This holiday season could be a scary time for some: Between inflation (prices have risen 8.2 percent in a year) and economic uncertainty pointing to a potential recession, in addition to ongoing pandemic recovery, it might not be the ideal moment to think about buying a bunch of crap.
A 2019 survey by Ladder and OnePoll revealed that Americans spend an average of $18,000 per year on nonessential items, including streaming services and lattes, impulse Amazon finds, and unnecessary clothes. Not only is this enough to buy a semester of in-state tuition for your soon-to-be-college kid, but it translates to lots of clutter you have to deal with as items become unnecessary with time. Household goods and services are responsible for 60 percent of global greenhouse gas emissions, one study shows. It seems we are as aware as ever of this fact — since the pandemic, consumers want to reduce their unnecessary shopping behaviors.
But buying less of the stuff you don’t really need isn’t an easy ask, and it might be a process, as lots of tangled-up emotions are often behind shopping. For some, it’s a fun outlet with friends. For others, it provides safety and security to know you have everything you might ever want or need. And for still others, it’s a simple dopamine rush in a life that can at times feel otherwise mundane. Still, it’s not all self-serving — people increase their buying to purchase items for loved ones around the holidays, though Stanford says the whole process leads to 25 percent more waste.
So on your journey to buying less crap, practice some patience and grace. Expect a bit of struggle, and progress over perfection. Here’s how experts recommend getting started.
Zero in on a buy-less goal that matters to you
Like most things in life, without a concrete goal, your heart probably won’t be in your mission to buy less. Financial coach Annette Harris, who helps people achieve their spending and saving goals, first asks her clients not what they can cut, but what they are saving for. “Set that goal you have for yourself instead of just saying I need to stop spending,” she says. Some of her clients’ goals have included saving for a down payment on a house, buying furniture for a new home, saving for college for their children, preparing to pay cash for travel instead of putting it on a credit card, eliminating debt, and realizing a profit in their business.
Barriers still arise. A big one she sees clients encounter is wanting to make their kids happy, or spouses who aren’t on the same page with their savings goals. In these cases, she suggests a gradual reduction in spending rather than a freeze, as well as honest conversations with your family about the intention behind your goal.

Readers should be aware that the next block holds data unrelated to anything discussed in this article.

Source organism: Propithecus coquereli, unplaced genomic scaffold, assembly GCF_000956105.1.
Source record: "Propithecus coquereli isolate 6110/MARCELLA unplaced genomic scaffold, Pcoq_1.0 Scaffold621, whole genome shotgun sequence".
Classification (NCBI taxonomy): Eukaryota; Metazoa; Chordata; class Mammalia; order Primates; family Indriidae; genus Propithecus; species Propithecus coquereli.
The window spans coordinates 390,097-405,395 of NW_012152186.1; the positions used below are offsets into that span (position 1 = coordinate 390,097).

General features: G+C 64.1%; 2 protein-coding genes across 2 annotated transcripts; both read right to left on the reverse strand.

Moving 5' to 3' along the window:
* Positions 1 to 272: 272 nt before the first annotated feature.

Choose items you need for the long haul (Marie Kondo says so!)
Marie Kondo — author, Netflix TV show star, and famous tidying expert — tells Vox via email, “When I am making a purchase, I always consider the intention that the item will have in my life.” This thoughtfulness before hitting the checkout button in your e-cart is one of the multiple tips experts have when it comes to actually buying less crap.
Take an inventory of how many of your recent purchases were designed for one-time use — a cocktail dress you won’t wear again after a friend’s bachelorette party, a holiday decoration that assuredly won’t last till next season. These items are frequently part of the junk that gets donated eventually, Kondo explains. “The types of purchases that often turn into clutter are items that typically didn’t serve a strong purpose in the first place. As time goes on, they become even less useful as they fall further by the wayside,” she says. “When you are purchasing something for an occasion or a specific one-time use, it can often quickly turn into clutter. I like to invest in staple items that are meant to last a long time, whether that is something in my wardrobe or home decor.” She gives an example of a closet that can get cluttered with trending clothes that go out of style quickly, rather than timeless pieces that will stand the test of time. She opts for neutrals, solids, and basics instead.
Change your buying language when it comes to “want” versus “need”
Words are powerful, enough so that they can subconsciously impact your buying habits. Tracy McCubbin, a decluttering expert, CEO of dClutterfly and TikTokker who recently published a book called Make Space for Happiness: How to Stop Attracting Clutter and Start Magnetizing the Life You Want, says we have to stop using the word “need” incorrectly. “As in ‘I need a new pair of jeans. I need a new jacket.’ I can guarantee that most of us have all the jeans and jackets that we need.” Instead, we should channel our preschool vocabulary lessons that taught us to distinguish between wants and needs: “‘I want a new pair of jeans. I want a new jacket.’ Once you change your language, the item ceases to have as much power over you. It stops being a necessity and starts being a craving. And a craving usually only lasts 20 minutes,” she says. “So once the feeling passes, it’s easier not to purchase the unneeded item.”